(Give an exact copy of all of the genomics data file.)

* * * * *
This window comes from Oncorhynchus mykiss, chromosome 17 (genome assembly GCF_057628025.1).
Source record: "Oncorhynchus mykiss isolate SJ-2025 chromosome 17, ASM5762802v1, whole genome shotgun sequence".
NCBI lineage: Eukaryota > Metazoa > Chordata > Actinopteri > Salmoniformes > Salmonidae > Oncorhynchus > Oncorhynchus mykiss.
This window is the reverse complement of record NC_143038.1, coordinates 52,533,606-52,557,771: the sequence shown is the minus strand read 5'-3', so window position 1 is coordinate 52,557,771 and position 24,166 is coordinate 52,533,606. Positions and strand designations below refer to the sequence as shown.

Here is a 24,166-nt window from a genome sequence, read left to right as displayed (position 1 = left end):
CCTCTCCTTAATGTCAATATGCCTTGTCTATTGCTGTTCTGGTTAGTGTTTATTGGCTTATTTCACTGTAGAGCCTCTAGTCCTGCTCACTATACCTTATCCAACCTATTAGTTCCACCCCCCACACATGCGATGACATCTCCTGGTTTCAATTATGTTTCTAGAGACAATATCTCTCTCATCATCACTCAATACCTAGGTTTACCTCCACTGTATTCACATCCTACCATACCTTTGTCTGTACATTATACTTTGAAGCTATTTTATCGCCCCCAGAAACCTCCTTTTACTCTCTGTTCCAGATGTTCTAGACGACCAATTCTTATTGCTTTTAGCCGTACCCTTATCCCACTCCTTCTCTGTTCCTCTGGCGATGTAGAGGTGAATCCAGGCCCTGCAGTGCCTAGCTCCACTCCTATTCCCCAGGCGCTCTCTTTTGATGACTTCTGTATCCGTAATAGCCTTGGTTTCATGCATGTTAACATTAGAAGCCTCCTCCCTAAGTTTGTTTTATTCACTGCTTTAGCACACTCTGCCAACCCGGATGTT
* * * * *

This window comes from Oncorhynchus mykiss, chromosome 17 (genome assembly GCF_057628025.1).
Source record: "Oncorhynchus mykiss isolate SJ-2025 chromosome 17, ASM5762802v1, whole genome shotgun sequence".
NCBI lineage: Eukaryota > Metazoa > Chordata > Actinopteri > Salmoniformes > Salmonidae > Oncorhynchus > Oncorhynchus mykiss.
This window is the reverse complement of record NC_143038.1, coordinates 52,533,606-52,557,771: the sequence shown is the minus strand read 5'-3', so window position 1 is coordinate 52,557,771 and position 24,166 is coordinate 52,533,606. Positions and strand designations below refer to the sequence as shown.

Here is a 24,166-nt window from a genome sequence, read left to right as displayed (position 1 = left end):
CCTCTCCTTAATGTCAATATGCCTTGTCTATTGCTGTTCTGGTTAGTGTTTATTGGCTTATTTCACTGTAGAGCCTCTAGTCCTGCTCACTATACCTTATCCAACCTATTAGTTCCACCCCCCACACATGCGATGACATCTCCTGGTTTCAATTATGTTTCTAGAGACAATATCTCTCTCATCATCACTCAATACCTAGGTTTACCTCCACTGTATTCACATCCTACCATACCTTTGTCTGTACATTATACTTTGAAGCTATTTTATCGCCCCCAGAAACCTCCTTTTACTCTCTGTTCCAGATGTTCTAGACGACCAATTCTTATTGCTTTTAGCCGTACCCTTATCCCACTCCTTCTCTGTTCCTCTGGCGATGTAGAGGTGAATCCAGGCCCTGCAGTGCCTAGCTCCACTCCTATTCCCCAGGCGCTCTCTTTTGATGACTTCTGTATCCGTAATAGCCTTGGTTTCATGCATGTTAACATTAGAAGCCTCCTCCCTAAGTTTGTTTTATTCACTGCTTTAGCACACTCTGCCAACCCGGATGTT